During these tough economic times, here are three ways advertisers can integrate digital into the marketing mix.
The ongoing financial crisis is forcing advertisers and customers to pull back on spending, re-evaluate contracts, and re-prioritize projects. These actions have been going on for many years -- such as the shift by J&J, GM, Chrysler, and other top advertisers into digital.
The economic climate has made it more acute and urgent. Some advertisers are "in-sourcing" repetitive and ordinary tasks, such as updating or resizing ads or looking for lower-cost production sources. They want their agencies to provide unique expertise that can't be replicated or sourced elsewhere.
Advertisers are also cutting from typically the largest expenditure in budgets -- the media spend -- but still expecting similar or better results. They're looking for greater efficiencies in media, more measurability, and ROI (define). Furthermore, "mass media" is no longer as "mass" as it used to be -- television audiences are far smaller today due to audience fragmentation (niche cable channels) and attractive alternatives (online video). Advertisers retreated to traditional advertising during the last economic slowdown, but this time they're sprinting more expeditiously into digital.
Moving to Digital Is Harder Than it Looks
The transition has been more difficult than expected for advertisers and their agencies. Peter Cowie, managing partner of UK-based search consultancy OysterCatchers, is in the trenches of this transition every day. He observes:
Historically, digital has been a "bolt-on" capability and treated as "media buying." Online advertising used to mean buying banner ads just like buying reach and frequency. But digital got complex quickly with many new technologies, specialties, disciplines, and capabilities.
This was further exacerbated by the rapid rate of change and introduction of new products and services. Few people had enough time to become experts at any of these new disciplines. While smaller agencies with roots in digital were ahead of the game in advising clients going digital, most agencies learned on the fly.
Learning Digital Marketing on the Fly
The characteristics of digital marketing make it well suited for advertisers and modern consumers. Most of the players were on the same level playing field, the medium affords clients the opportunity to experiment and "test and learn" because there aren't the same long lead times, upfront budget commitments, and massive spends as with traditional forms of advertising like television. Agencies and clients can test small digital projects quickly and learn in real time from customers' interactions with this two-way medium.
The new analytics tools and metrics available in "digital" provide unprecedented levels of detail about customers, their interactions with marketing programs online, and other new data points such as what they were saying or thinking about the brand. The irony is that traditional media are still referred to as "measured" while the more measurable digital channels are referred to as "unmeasured" media.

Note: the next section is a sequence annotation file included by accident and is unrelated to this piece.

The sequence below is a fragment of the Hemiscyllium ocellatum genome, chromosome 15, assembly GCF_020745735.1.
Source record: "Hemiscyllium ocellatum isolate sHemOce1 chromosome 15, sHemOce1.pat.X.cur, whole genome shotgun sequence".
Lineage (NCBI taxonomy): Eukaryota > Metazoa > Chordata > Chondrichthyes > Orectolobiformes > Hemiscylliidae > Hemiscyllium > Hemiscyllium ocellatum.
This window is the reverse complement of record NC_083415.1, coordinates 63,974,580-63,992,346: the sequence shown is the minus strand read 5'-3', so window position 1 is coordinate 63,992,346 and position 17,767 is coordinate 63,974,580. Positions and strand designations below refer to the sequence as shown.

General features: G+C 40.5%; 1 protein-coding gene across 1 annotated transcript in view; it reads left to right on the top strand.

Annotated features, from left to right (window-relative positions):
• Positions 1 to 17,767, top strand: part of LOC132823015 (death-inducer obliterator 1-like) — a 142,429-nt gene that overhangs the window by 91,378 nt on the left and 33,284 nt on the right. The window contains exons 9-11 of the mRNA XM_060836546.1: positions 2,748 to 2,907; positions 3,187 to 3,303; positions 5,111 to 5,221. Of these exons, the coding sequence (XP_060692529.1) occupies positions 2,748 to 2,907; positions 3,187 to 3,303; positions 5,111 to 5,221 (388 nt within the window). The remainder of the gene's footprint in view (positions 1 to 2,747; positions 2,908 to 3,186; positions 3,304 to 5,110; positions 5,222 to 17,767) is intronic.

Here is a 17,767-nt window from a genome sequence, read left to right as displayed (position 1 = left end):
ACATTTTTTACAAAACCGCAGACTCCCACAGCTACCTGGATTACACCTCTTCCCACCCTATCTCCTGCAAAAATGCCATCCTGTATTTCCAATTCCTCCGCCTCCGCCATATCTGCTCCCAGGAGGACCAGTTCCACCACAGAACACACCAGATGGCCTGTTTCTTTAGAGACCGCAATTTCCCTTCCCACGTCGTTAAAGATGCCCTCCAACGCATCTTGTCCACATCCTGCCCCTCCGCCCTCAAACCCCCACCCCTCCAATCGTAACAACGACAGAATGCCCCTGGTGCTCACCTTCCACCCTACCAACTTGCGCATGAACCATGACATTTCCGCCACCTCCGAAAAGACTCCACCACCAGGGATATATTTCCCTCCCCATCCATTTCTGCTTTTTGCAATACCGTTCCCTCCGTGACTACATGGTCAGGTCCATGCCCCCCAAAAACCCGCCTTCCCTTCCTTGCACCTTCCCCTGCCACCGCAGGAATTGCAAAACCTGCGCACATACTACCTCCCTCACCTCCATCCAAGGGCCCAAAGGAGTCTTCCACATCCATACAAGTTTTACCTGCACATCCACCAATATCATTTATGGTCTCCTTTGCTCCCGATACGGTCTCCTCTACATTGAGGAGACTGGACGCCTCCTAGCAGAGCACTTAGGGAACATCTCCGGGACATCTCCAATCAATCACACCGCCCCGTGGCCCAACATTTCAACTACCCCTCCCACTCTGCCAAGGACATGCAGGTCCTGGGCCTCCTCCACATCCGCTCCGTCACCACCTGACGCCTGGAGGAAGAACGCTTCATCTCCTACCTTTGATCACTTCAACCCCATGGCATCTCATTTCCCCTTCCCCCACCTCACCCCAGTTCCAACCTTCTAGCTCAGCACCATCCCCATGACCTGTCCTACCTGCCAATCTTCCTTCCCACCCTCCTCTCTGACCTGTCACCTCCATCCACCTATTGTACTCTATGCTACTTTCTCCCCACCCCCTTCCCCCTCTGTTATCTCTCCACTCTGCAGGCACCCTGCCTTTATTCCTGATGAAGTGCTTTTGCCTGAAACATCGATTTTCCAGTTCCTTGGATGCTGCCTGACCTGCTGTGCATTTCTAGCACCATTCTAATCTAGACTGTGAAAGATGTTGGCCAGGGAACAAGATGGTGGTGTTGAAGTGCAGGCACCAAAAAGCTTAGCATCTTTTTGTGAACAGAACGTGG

While digital marketing is different for advertisers and their agencies, it's very different for modern consumers who have very different habits, behaviors, and expectations. They also have a set of digital tools and information that consumers of a decade ago did not.
Today's consumers can find endless information online about a product or service they want to purchase. They have developed skills to judge the quality and trustworthiness of such information and tend to trust information from "people like themselves" rather than marketing messages from advertisers. They also use technology to tune out disruptive advertising and other noise in the landscape until they want to or need to look for something. When they do go looking for information, the ad messages from advertisers are generally ignored and typically don't contain enough information anyway.
Integrating Digital into the Media Mix
Consider these factors:
The accelerated shift toward digital is needed in these tough economic times. It also maps well to the needs of the modern consumer, the capabilities of the medium, and advertisers' need for greater efficiency, measurability and ROI.
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Dr. Augustine Fou is the senior digital strategy advisor to CMOs, marketing executives, and global brands. Dr. Fou has over 15 years of Internet strategy consulting experience and is an expert in social media marketing strategy, data/analytics, and consumer insights, with specific knowledge in the consumer packaged goods, financial services/credit cards, food/beverage, retail/apparel, and pharmaceutical/healthcare sectors.
He is a frequent panelist, moderator, and keynote speaker at industry conferences. Dr. Fou is also an Adjunct Professor at NYU in the School for Continuing and Professional Studies and at Rutgers University at the Center for Management Development, where he teaches executive courses on digital strategy and integrated marketing.
Dr. Fou completed his PhD at MIT at the age of 23. He started his career with McKinsey & Company and previously served as SVP, digital strategy lead, McCann/MRM Worldwide and group chief digital officer of Omnicom's Healthcare Consultancy Group (HCG). He writes a blog "Rants, Raves about Digital Marketing" and can be found on Twitter at @acfou.
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This Magic Quadrant examines leading digital commerce platforms that enable organizations to build digital commerce sites. These commerce platforms facilitate purchasing transactions over the Web, and support the creation and continuing development of an online relationship with a consumer.
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